Niles West’s Muslims Celebrate Eid-ul-Fitr

By Hafsa Wahid

Sophomore Hafsa Wahid shares why Ramadan is her favorite month.

Eid-ul-Fitr, the Muslim holiday, is celebrated after 29 or 30 days of Ramadan. Eid-ul-Fitr might be on Tuesday or Wednesday of this week. The controversy of when Eid actually occurs will always remain there because of the different opinions about when the moon was sighted.

In Ramadan, Muslims fast from dusk to dawn because we believe that the Qur’an, our holy book, was revealed during this month. The Qur’an is a guidance for all Muslims. It clearly lays out the way we should live to earn salvation and is certainly a blessing for all Muslims.

Ramadan is also celebrated so that we may learn to be patient. It is a way to step into the shoes of some unfortunate people and see how they must feel when food is extremely scarce to them.

This holy month is not just a month for hunger and thirst. It is also a time where all Muslims are asked to critically evaluate themselves. They are to change their bad habits and refrain from them also. As I like to think of it, Ramadan is a training camp, where we learn how we should act for our entire lives in 29 to 30 days.

In Ramadan we also pray a special prayer called taraweeh. Some people visit the mosque to complete this prayer, while some stay at home. This year, I went to the mosque, and the recitation of the Qur’an was incredible. Even if I was bothered about something, I would forget all of it during those prayers.

Although some non-Muslims may not understand why, I love this month. It is a month where I feel as if everything is peaceful and calm. Nothing goes awry. It’s a fantastic experience. Fasting in the summer is not the easiest, but the feeling of accomplishment that comes over you at dusk, the time to open your fast, is incomparable.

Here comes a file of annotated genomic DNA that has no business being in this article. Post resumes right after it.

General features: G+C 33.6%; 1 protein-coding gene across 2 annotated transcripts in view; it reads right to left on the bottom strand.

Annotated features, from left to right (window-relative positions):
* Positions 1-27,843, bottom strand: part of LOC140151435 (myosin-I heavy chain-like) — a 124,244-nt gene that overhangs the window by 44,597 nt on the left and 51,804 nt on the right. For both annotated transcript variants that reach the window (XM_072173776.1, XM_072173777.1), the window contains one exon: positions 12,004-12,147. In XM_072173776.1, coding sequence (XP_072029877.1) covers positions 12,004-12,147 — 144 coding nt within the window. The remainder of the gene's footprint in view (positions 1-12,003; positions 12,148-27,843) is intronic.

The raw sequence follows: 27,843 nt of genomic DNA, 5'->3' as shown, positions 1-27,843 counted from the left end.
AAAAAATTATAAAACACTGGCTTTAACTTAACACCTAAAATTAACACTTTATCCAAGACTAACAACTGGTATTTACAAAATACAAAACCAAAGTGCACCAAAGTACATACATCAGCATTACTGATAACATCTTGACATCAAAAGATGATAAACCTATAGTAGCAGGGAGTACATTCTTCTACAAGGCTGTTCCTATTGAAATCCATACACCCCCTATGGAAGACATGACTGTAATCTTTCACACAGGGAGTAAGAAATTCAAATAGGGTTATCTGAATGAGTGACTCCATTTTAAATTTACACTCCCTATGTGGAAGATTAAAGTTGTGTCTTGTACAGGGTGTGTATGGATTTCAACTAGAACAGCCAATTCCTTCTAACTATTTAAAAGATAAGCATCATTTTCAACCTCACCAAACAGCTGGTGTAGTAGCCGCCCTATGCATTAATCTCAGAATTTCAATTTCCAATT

As this blessed month approaches its end, I can’t help but feel sorrow wash over me. This month was amazing. I got time to bond with my family and learn much more about Islam.

But like it or not Eid is almost here. Eid is celebrated after 29 or 30 days of fasting. In order to celebrate Eid the moon must be sighted, since Muslims use an Islamic lunar calendar. I wonder if the moon will be sighted today!

Eid during school days is usually pretty hectic for me and probably for most Muslim students who do their homework on time. Tonight, since I am unsure of when Eid is, I will complete both today’s homework and also that of tomorrow. So much work!

After I finish that, I will have to wait for news about the moon. Usually there are long meetings between mosque committees before the announcement of the moon is made. I am hoping this year the announcement will me made earlier! Then I will apply henna designs on all four sides of my hands because it is a yearly ritual I do not want to break.

Afterwards, I shall drift off to bed because I will have to wake up early in the morning to go to Holiday Inn, which will be holding Eid prayers in the morning. The prayers will end shortly with an Islamic speech at the end. This speech concludes with everyone standing up and congratulating each other for completing the month of Ramadan with patience.

When this hugging and kissing session will be completed, I will return home to a deliciously prepared breakfast. The rest of the day proceeds with meeting family members and usually going out somewhere at night.

I can’t wait till Eid. But when I think of Eid I think of the big loads of homework I will have to do. It will be a load of work to do covering two days of school. I deeply feel sorry for all Muslim students.

But although we all complain that we should get a day off from school for Eid, it’s impossible for our board. They have to have the holidays and breaks in the middle of school decided before school starts. I know some groups of Muslims do decide the day of Eid beforehand but most Muslims don’t. I believe that the moon should be sighted on the day before. This difference of opinion amongst Muslims causes some confusion and makes it impossible to declare a day off.

There’s a huge amount of Muslim students at Niles West. Some like me will not attend school on Eid. The school will probably seem empty on the day of Eid.

“ I am not going to school on Eid,” said freshman Saba Ali.

Some students are also deciding to go to school on Eid because of the work they cannot miss.

Freshman Wardah Arifi says, “ I might go to school on Eid for the first time because of all the work I cannot miss.”

It’s hard but what we have learned from Ramadan is to be patient and calm. We should put that into effect and we’ll be fine.

I do not know, at this point and time, when Eid is but I would like to say Happy Eid or if you prefer Eid Mubarak, to all of you in advance.

Eid Mubarak Niles West!